Wednesday, August 19, 2015

Leetcode: Meeting Rooms II

Given an array of meeting time intervals consisting of start and end times [[s1,e1],[s2,e2],...] (si < ei), find the minimum number of conference rooms required.
For example,
Given [[0, 30],[5, 10],[15, 20]],
return 2.


Understand the problem:

A similar problem can be found:
http://buttercola.blogspot.com/2014/11/facebook-maximum-number-of-overlapping.html

The problem can be also transformed as max number of overlaps. 

Code (Java):
/**
 * Definition for an interval.
 * public class Interval {
 *     int start;
 *     int end;
 *     Interval() { start = 0; end = 0; }
 *     Interval(int s, int e) { start = s; end = e; }
 * }
 */
public class Solution {
    public int minMeetingRooms(Interval[] intervals) {
        if (intervals == null || intervals.length == 0) {
            return 0;
        }
        
        int len = intervals.length;
        int[] startTime = new int[len];
        int[] endTime = new int[len];
        
        for (int i = 0; i < len; i++) {
            Interval curr = intervals[i];
            startTime[i] = curr.start;
            endTime[i] = curr.end;
        }
        
        // Sort the start and end time
        Arrays.sort(startTime);
        Arrays.sort(endTime);
        
        int activeMeetings = 0;
        int numMeetingRooms = 0;
        
        int i = 0;
        int j = 0;
        
        while (i < len && j < len) {
            if (startTime[i] < endTime[j]) {
                activeMeetings++;
                numMeetingRooms = Math.max(numMeetingRooms, activeMeetings);
                i++;
            } else {
                activeMeetings--;
                j++;
            }
        }
        
        return numMeetingRooms;
    }
}

Analysis:
Sorting two arrays take O(nlogn) time. Compare takes O(n) time. So the overall time complexity is still bounded by O(nlogn). 

An alternative solution using Priority Queue:
An alternative solution is to use a priority queue to store the end times. Then we sort the intervals according to its start time. We iterate through the intervals. If the current start time is less than the earliest end time in the pq, numRooms++. Else, remove the earliest time from the pq. For each iteration, we also need to offer the current ending time into the pq.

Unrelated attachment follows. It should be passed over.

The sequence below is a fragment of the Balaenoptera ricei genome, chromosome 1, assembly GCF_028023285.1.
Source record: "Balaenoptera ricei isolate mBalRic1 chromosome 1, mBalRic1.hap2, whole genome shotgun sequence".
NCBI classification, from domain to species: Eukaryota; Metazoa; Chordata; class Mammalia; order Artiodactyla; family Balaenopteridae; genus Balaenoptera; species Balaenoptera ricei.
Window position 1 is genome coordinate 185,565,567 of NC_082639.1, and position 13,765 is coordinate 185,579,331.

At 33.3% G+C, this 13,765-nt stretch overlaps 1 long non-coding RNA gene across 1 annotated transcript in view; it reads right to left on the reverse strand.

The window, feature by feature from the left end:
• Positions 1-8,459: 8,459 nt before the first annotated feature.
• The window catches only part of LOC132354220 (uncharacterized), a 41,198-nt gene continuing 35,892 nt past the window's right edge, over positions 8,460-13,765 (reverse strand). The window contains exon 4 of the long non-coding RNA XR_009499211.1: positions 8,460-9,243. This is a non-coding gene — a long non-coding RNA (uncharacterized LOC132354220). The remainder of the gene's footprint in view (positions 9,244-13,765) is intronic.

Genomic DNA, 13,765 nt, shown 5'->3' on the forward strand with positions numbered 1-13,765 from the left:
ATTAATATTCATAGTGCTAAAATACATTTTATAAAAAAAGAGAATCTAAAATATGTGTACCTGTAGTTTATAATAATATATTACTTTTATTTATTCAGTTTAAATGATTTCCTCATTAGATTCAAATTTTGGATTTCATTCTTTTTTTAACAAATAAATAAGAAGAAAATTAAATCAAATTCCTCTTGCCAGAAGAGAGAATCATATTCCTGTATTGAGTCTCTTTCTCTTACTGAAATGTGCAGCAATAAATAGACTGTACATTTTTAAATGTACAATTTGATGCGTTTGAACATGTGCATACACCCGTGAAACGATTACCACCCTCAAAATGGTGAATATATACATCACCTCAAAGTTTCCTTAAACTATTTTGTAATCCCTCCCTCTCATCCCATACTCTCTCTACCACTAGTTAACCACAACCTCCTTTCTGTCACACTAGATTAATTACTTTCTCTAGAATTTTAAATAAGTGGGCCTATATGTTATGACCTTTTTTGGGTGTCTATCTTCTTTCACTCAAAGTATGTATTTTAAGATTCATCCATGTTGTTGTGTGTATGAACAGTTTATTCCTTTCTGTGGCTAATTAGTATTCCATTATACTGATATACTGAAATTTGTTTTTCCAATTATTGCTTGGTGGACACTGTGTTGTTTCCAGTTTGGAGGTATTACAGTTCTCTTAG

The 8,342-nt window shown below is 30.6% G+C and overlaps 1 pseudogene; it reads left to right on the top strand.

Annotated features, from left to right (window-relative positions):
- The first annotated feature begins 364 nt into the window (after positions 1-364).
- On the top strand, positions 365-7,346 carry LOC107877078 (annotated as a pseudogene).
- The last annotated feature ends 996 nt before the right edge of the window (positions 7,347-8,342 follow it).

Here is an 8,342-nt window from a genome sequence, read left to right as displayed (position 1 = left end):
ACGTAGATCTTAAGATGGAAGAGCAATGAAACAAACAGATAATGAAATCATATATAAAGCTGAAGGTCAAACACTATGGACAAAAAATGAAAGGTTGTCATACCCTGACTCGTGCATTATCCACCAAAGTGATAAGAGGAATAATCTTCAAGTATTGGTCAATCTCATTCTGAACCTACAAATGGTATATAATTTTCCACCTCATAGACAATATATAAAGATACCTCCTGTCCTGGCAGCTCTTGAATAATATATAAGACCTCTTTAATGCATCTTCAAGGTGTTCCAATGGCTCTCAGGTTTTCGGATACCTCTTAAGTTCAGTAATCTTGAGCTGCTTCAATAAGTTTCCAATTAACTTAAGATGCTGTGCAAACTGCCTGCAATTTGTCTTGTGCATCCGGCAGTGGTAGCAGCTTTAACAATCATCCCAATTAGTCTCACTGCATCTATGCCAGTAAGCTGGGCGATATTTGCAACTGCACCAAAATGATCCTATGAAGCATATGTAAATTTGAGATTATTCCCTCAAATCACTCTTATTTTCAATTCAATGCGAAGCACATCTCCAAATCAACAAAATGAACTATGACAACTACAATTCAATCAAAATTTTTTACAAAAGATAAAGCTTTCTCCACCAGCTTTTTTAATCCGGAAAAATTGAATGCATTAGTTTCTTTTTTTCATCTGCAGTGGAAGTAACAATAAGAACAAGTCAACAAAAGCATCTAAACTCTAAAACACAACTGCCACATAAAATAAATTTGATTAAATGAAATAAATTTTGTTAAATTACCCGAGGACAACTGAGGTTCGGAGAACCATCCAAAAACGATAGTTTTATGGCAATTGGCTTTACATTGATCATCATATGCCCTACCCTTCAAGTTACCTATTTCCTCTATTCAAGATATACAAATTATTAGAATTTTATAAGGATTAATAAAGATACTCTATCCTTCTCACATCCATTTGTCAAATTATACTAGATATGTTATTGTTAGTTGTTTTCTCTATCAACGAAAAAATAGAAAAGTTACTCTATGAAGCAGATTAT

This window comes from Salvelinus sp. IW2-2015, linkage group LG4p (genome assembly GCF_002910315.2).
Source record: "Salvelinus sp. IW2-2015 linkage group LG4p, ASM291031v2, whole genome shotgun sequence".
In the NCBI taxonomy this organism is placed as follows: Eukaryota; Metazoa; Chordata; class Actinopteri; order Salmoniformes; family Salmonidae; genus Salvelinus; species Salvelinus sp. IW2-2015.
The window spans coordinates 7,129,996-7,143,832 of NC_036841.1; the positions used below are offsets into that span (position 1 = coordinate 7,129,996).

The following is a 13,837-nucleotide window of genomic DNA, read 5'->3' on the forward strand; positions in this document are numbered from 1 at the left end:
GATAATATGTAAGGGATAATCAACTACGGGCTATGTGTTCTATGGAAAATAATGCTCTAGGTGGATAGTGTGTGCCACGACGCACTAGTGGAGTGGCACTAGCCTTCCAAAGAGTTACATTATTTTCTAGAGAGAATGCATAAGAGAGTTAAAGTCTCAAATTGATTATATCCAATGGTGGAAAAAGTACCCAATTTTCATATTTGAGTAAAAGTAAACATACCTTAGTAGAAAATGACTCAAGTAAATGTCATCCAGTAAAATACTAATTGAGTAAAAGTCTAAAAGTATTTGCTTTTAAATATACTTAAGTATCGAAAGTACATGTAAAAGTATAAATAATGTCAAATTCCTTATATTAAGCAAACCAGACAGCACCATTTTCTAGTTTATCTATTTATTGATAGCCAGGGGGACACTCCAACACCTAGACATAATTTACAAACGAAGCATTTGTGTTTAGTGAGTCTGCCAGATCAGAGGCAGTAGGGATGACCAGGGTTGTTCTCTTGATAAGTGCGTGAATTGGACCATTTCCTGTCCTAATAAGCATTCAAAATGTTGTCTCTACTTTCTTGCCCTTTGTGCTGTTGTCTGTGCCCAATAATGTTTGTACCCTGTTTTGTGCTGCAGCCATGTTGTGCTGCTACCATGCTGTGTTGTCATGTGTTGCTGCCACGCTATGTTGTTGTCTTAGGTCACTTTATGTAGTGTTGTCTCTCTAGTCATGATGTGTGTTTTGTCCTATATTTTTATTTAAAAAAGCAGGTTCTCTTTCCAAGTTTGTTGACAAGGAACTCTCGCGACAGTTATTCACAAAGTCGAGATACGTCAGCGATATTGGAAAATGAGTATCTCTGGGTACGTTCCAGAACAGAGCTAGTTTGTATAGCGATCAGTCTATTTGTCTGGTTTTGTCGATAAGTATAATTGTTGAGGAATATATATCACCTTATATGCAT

Code (Java):
/**
 * Definition for an interval.
 * public class Interval {
 *     int start;
 *     int end;
 *     Interval() { start = 0; end = 0; }
 *     Interval(int s, int e) { start = s; end = e; }
 * }
 */
public class Solution {
    public int minMeetingRooms(Interval[] intervals) {
        if (intervals == null || intervals.length == 0) {
            return 0;
        }
        
        Arrays.sort(intervals, new IntervalComparator());
        
        PriorityQueue<Integer> pq = new PriorityQueue<>();
        int numRooms = 1;
        
        pq.offer(intervals[0].end);
        
        for (int i = 1; i < intervals.length; i++) {
            if (intervals[i].start < pq.peek()) {
                numRooms++;
                pq.offer(intervals[i].end);
            } else {
                pq.poll();
                pq.offer(intervals[i].end);
            }
        }
        
        return numRooms;
        
    }
    
    public class IntervalComparator implements Comparator<Interval> {
        @Override
        public int compare(Interval a, Interval b) {
            return a.start - b.start;
        }
    }
}


2 comments:

  1. There are many specialized conference and meeting room out there which are in high demand. This is because of the aura and atmosphere in the Seattle convention center. You must visit their site to get a sneak peek of the rooms.

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